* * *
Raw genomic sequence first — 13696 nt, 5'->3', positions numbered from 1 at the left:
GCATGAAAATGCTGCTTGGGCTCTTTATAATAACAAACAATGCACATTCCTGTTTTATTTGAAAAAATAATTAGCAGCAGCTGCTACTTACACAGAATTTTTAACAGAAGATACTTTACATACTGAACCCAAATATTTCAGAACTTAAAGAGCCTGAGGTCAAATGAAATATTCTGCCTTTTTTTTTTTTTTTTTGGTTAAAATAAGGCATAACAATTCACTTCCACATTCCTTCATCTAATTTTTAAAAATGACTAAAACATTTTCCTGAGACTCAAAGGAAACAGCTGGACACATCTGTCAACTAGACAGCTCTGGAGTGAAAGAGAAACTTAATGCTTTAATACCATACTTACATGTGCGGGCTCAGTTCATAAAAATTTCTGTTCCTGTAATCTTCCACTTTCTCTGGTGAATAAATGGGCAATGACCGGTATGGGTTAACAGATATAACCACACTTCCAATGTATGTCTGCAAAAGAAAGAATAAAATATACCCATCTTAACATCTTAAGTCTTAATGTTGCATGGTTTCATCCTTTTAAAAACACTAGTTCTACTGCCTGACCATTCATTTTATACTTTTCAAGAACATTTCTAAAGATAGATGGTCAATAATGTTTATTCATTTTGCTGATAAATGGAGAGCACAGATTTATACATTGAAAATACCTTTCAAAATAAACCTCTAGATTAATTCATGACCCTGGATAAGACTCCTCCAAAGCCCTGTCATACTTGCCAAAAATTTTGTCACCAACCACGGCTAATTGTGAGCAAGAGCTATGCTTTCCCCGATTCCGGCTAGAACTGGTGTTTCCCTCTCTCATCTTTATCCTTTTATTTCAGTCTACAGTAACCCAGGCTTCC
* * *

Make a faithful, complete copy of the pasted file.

Raw genomic sequence first — 13696 nt, 5'->3', positions numbered from 1 at the left:
GCATGAAAATGCTGCTTGGGCTCTTTATAATAACAAACAATGCACATTCCTGTTTTATTTGAAAAAATAATTAGCAGCAGCTGCTACTTACACAGAATTTTTAACAGAAGATACTTTACATACTGAACCCAAATATTTCAGAACTTAAAGAGCCTGAGGTCAAATGAAATATTCTGCCTTTTTTTTTTTTTTTTTGGTTAAAATAAGGCATAACAATTCACTTCCACATTCCTTCATCTAATTTTTAAAAATGACTAAAACATTTTCCTGAGACTCAAAGGAAACAGCTGGACACATCTGTCAACTAGACAGCTCTGGAGTGAAAGAGAAACTTAATGCTTTAATACCATACTTACATGTGCGGGCTCAGTTCATAAAAATTTCTGTTCCTGTAATCTTCCACTTTCTCTGGTGAATAAATGGGCAATGACCGGTATGGGTTAACAGATATAACCACACTTCCAATGTATGTCTGCAAAAGAAAGAATAAAATATACCCATCTTAACATCTTAAGTCTTAATGTTGCATGGTTTCATCCTTTTAAAAACACTAGTTCTACTGCCTGACCATTCATTTTATACTTTTCAAGAACATTTCTAAAGATAGATGGTCAATAATGTTTATTCATTTTGCTGATAAATGGAGAGCACAGATTTATACATTGAAAATACCTTTCAAAATAAACCTCTAGATTAATTCATGACCCTGGATAAGACTCCTCCAAAGCCCTGTCATACTTGCCAAAAATTTTGTCACCAACCACGGCTAATTGTGAGCAAGAGCTATGCTTTCCCCGATTCCGGCTAGAACTGGTGTTTCCCTCTCTCATCTTTATCCTTTTATTTCAGTCTACAGTAACCCAGGCTTCC